For the other three classes, EFF and others are proposing that they be renewed, but with changes to reflect advances in technology and consumer use. For example, current rules exempt the use of DeCSS and other software to bypass the Content Scrambling System on DVDs. This exemption only applies when the circumvention is conducted for educational purposes, for documentary filmmaking, and for noncommercial videos. EFF and the University of Michigan Library would like to renew this exemption, but EFF has proposed expanding it by including audiovisual works acquired via online distribution systems (such as Netflix streaming or Amazon Instant Video). This expansion would likely be opposed by the film industry, which resisted the exemption for DVDs.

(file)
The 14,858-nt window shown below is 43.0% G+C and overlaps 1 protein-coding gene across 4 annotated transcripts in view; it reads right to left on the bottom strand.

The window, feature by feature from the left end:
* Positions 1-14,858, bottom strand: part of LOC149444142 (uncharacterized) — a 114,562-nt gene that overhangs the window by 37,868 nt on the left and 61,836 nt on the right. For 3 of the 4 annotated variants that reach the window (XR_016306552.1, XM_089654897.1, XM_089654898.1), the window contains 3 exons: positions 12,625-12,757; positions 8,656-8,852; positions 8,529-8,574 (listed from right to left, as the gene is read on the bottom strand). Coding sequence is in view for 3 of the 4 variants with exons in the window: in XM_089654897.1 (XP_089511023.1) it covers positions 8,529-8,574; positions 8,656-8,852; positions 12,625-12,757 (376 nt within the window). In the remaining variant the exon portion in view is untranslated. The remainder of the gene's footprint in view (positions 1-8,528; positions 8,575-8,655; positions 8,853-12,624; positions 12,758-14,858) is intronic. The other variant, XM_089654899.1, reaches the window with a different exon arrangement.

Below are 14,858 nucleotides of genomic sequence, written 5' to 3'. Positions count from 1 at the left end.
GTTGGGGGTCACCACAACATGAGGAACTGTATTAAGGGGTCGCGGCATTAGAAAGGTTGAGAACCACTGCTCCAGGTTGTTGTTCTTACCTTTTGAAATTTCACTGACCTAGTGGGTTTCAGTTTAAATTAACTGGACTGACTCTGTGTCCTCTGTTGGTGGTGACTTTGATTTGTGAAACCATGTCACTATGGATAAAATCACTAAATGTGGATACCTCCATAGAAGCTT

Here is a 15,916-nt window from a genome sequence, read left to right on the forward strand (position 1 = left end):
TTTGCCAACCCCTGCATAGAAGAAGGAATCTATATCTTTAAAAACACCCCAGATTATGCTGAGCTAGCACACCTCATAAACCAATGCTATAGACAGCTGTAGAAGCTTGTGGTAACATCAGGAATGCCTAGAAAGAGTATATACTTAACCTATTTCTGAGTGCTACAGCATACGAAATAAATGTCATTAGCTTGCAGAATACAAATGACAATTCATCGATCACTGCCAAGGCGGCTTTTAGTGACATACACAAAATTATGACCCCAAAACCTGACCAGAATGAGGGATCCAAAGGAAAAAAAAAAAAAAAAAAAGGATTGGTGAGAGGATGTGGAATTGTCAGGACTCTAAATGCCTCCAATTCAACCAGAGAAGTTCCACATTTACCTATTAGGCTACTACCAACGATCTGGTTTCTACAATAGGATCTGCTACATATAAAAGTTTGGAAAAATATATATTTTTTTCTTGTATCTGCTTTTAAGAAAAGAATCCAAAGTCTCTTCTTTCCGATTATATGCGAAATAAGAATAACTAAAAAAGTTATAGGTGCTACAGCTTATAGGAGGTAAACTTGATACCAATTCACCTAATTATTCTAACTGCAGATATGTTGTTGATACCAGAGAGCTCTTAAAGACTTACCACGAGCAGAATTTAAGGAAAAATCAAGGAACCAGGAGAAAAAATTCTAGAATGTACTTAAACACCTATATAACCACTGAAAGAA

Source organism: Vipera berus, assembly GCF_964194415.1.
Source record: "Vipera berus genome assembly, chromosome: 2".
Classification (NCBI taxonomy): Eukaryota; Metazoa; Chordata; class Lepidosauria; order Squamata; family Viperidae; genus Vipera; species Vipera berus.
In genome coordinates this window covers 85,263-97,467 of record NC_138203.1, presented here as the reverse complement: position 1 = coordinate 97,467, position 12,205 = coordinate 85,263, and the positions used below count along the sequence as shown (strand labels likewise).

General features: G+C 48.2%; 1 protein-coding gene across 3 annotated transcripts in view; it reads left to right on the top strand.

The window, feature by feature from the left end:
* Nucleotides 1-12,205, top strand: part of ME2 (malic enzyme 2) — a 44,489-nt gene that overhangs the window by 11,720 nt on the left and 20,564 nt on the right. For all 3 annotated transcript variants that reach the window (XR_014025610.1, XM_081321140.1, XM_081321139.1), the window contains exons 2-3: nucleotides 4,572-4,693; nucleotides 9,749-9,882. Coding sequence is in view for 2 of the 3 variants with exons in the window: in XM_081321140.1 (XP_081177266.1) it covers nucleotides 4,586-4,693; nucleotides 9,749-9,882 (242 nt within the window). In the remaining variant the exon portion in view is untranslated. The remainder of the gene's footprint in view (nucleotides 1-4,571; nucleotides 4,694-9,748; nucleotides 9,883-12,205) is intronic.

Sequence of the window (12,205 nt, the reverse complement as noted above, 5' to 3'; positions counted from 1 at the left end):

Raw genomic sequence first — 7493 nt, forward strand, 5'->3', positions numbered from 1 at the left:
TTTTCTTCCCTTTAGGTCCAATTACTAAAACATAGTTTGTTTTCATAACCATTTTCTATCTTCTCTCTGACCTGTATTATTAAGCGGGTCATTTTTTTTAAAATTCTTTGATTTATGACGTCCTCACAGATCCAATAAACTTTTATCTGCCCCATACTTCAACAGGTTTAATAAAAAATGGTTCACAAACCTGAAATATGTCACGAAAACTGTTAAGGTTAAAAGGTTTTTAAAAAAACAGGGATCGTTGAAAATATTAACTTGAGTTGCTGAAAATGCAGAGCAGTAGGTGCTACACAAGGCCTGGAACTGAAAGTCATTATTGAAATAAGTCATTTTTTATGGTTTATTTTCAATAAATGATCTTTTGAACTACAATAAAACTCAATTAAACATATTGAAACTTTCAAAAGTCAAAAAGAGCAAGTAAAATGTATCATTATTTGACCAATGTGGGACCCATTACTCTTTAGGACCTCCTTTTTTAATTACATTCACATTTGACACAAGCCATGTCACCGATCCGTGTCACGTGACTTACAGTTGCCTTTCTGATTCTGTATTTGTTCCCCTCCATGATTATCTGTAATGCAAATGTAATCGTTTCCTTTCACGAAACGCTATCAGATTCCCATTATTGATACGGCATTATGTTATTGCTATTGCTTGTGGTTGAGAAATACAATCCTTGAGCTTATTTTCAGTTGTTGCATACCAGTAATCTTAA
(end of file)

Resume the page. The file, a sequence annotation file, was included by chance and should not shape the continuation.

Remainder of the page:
EFF has proposed expanding the remaining two classes to reflect the rise of tablet computers, but they will undoubtedly face some resistance. The exemptions for unlocking (whereby computer applications circumvent technology limiting a device to one particular wireless telecommunications network) and jailbreaking (which allows an individual to install third-party software on a device) currently apply only to mobile phones. Every proposed renewal of these rules would extend the exemption to other wireless devices such as tablets. It is hard to argue than an iPhone is really all that different from an iPad, so it will be interesting to see whether the Librarian of Congress agrees to widen the class of devices subject to the exemption.